June 1 - 7 Newsletter

Updates from Senator Tim Knopp.

Senator Tim Knopp

Sine Die Is Imminent

The Speaker of the House and Senate President have declared Sine Die for the 2021 legislative session to be imminent. In addition to this meaning that soon we will be finished with the end of this legislative session, it also means that the postings for meetings deadline moves from twenty four hours notice to just a single hour. If you have bills or issues that you have been following, make sure that you are signed up to receive updates of posted meetings on them through OLIS.

Funding Education

Bend LaPine Education Center

This 2021 session, the legislature has allotted a budget of $9.3 million dollars to the schools of Oregon for the next biennium. Given the difficulties that students, families, and teachers have faced during school closures, and the importance of getting children the resources they need to get back to learning as quickly as possible, I am proud of the resources we will be investing in our children for the next two years. This is record funding for our schools and students, and something desperately needed to help our children and our future get back what was lost during the closures. 

Protecting The Kicker For Oregonians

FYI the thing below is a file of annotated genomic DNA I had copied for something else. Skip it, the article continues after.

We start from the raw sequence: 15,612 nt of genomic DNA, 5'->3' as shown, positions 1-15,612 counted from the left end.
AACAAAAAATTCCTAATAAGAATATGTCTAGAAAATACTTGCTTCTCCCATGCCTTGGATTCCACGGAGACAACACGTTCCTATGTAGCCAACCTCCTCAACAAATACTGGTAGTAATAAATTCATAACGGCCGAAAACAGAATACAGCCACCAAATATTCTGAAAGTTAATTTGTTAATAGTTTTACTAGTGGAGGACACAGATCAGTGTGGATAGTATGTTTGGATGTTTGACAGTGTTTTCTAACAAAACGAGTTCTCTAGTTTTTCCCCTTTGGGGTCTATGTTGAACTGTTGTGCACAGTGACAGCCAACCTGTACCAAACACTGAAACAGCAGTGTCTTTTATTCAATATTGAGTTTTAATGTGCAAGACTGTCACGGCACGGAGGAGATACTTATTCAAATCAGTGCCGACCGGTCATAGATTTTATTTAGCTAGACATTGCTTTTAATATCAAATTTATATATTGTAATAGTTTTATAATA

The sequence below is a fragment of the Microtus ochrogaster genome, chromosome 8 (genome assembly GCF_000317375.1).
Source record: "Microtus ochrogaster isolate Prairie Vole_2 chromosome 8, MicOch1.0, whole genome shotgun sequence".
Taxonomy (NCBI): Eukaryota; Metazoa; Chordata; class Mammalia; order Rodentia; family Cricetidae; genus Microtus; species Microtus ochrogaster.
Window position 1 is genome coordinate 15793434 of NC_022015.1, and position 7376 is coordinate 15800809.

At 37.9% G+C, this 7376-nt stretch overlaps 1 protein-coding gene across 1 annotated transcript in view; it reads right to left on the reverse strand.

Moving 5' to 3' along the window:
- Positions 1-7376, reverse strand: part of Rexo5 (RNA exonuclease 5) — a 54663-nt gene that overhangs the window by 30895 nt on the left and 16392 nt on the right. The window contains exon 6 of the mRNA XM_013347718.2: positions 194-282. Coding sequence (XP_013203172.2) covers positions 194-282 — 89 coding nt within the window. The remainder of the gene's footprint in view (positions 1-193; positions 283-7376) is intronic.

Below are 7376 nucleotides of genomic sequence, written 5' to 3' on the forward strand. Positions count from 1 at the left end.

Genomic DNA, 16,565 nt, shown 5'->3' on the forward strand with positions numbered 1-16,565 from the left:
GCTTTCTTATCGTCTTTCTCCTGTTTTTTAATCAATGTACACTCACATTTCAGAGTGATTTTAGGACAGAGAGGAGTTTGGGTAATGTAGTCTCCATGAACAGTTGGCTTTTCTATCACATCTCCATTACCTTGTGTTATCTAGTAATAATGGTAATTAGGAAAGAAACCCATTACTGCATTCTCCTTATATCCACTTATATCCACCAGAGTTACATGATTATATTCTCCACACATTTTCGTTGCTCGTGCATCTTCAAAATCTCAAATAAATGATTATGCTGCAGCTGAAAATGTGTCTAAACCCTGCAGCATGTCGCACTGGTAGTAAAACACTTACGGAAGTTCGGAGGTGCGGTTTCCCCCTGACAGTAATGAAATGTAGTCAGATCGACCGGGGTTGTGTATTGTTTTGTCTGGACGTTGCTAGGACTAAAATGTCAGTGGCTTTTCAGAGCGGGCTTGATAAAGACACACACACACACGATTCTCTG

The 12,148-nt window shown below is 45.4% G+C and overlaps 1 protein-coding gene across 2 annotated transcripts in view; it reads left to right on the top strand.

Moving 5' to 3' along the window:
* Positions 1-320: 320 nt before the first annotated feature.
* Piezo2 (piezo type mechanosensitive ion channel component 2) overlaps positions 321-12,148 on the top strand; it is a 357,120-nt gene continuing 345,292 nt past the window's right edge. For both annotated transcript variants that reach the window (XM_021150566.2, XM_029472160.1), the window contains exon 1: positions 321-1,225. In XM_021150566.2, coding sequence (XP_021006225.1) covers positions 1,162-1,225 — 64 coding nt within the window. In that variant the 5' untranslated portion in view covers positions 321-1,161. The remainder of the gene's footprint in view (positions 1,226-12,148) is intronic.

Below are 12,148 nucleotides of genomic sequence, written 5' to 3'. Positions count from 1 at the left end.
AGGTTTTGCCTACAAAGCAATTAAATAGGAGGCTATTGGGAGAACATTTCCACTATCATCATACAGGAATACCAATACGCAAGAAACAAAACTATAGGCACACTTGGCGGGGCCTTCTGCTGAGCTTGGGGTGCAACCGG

Oregon has $1 billion more dollars than we expected. Given all we have gone through in the last year, that’s good news – especially for taxpayers, thanks to Oregon’s kicker.

Fundamentally, the kicker recognizes that taxes belong to taxpayers, not the government. It’s simple: If Oregon brings in at least 2% more tax revenue than it budgeted for, that excess money is returned to taxpayers proportional to how much tax they paid. The average Oregonian will get more than $300 back.

The kicker has been around since 1980. In 1999, I led an effort to put it into the Constitution to protect taxpayers against politicians who prefer to keep this money for their special interests.

In recent years, the kicker has come under attack by politicians and activist groups who would prefer the government keep this excess revenue. This was the exact reason it was put into the Constitution. Let’s set the record straight on the anti-kicker advocates’ most spurious arguments:

Oregon needs to keep the kicker revenue on hand for future hard times. This argument is the easiest to debunk. It goes like this: “If and when the Oregon economy takes a downturn, the government won’t have enough money to fund itself.” They say that kicker money should go into a reserve account for future needs.

But Oregon already has such an account – the Rainy Day Fund – and it has nearly a billion dollars in it. Of course, the Legislature can always add more to this fund through the regular budgeting process.

During the last year, jobs and our economy were hit hard. Rolling lockdowns have caused long-term unemployment to reach its highest point since the Great Recession. You would think this would be the exact situation in which we would tap that Rainy Day Fund. But we didn’t, because the Legislature was able to shift money around to meet our most pressing needs in the pandemic.